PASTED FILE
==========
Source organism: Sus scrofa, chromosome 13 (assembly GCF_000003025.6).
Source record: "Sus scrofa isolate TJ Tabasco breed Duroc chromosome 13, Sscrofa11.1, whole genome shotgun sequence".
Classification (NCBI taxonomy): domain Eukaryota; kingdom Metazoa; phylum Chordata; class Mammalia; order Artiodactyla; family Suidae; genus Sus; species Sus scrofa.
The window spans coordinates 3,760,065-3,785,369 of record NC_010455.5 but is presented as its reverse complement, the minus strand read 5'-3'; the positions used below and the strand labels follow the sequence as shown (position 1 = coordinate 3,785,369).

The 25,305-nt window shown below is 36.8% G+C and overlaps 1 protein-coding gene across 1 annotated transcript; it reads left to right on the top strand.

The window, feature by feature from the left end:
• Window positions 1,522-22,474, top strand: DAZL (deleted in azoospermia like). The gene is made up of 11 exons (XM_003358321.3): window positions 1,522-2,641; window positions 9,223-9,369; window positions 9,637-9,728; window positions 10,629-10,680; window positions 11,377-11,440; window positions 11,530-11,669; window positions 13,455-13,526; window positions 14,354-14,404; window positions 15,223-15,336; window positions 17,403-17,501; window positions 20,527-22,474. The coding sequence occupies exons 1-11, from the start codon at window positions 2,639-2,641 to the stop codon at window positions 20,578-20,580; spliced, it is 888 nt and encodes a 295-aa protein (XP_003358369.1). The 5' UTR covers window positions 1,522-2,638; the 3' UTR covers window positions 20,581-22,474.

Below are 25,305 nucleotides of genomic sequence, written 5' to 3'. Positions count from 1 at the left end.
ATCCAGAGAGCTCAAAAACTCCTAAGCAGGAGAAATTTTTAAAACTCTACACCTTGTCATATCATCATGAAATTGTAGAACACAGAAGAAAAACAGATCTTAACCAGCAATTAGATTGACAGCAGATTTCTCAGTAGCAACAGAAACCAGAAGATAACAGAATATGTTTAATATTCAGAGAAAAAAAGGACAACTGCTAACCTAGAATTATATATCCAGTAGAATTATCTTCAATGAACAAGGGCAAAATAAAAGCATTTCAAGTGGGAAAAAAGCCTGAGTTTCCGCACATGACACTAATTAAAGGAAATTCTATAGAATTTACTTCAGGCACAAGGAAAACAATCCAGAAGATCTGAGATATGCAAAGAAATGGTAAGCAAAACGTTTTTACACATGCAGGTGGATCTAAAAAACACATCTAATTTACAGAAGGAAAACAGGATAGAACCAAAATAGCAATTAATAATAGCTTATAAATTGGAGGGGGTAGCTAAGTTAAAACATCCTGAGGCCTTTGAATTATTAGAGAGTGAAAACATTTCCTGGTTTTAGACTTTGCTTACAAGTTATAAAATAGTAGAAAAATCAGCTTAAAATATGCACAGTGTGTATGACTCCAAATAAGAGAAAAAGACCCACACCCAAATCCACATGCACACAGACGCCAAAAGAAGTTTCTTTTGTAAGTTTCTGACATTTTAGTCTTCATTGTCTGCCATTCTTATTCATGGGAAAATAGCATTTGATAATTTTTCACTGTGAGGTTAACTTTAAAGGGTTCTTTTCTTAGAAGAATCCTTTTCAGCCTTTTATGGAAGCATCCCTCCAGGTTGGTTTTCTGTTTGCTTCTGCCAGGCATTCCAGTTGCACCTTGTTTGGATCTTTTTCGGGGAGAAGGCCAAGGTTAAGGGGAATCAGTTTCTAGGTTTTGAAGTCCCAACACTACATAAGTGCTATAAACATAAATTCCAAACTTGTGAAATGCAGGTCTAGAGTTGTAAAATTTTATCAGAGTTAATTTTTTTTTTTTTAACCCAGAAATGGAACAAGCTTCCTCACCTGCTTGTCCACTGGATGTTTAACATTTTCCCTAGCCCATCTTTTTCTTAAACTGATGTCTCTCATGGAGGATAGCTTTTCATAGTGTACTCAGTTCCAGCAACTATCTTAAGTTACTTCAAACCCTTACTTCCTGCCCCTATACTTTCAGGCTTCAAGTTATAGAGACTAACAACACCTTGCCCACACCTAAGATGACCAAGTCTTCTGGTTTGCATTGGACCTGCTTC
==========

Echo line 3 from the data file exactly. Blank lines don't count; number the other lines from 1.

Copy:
Classification (NCBI taxonomy): domain Eukaryota; kingdom Metazoa; phylum Chordata; class Mammalia; order Artiodactyla; family Suidae; genus Sus; species Sus scrofa.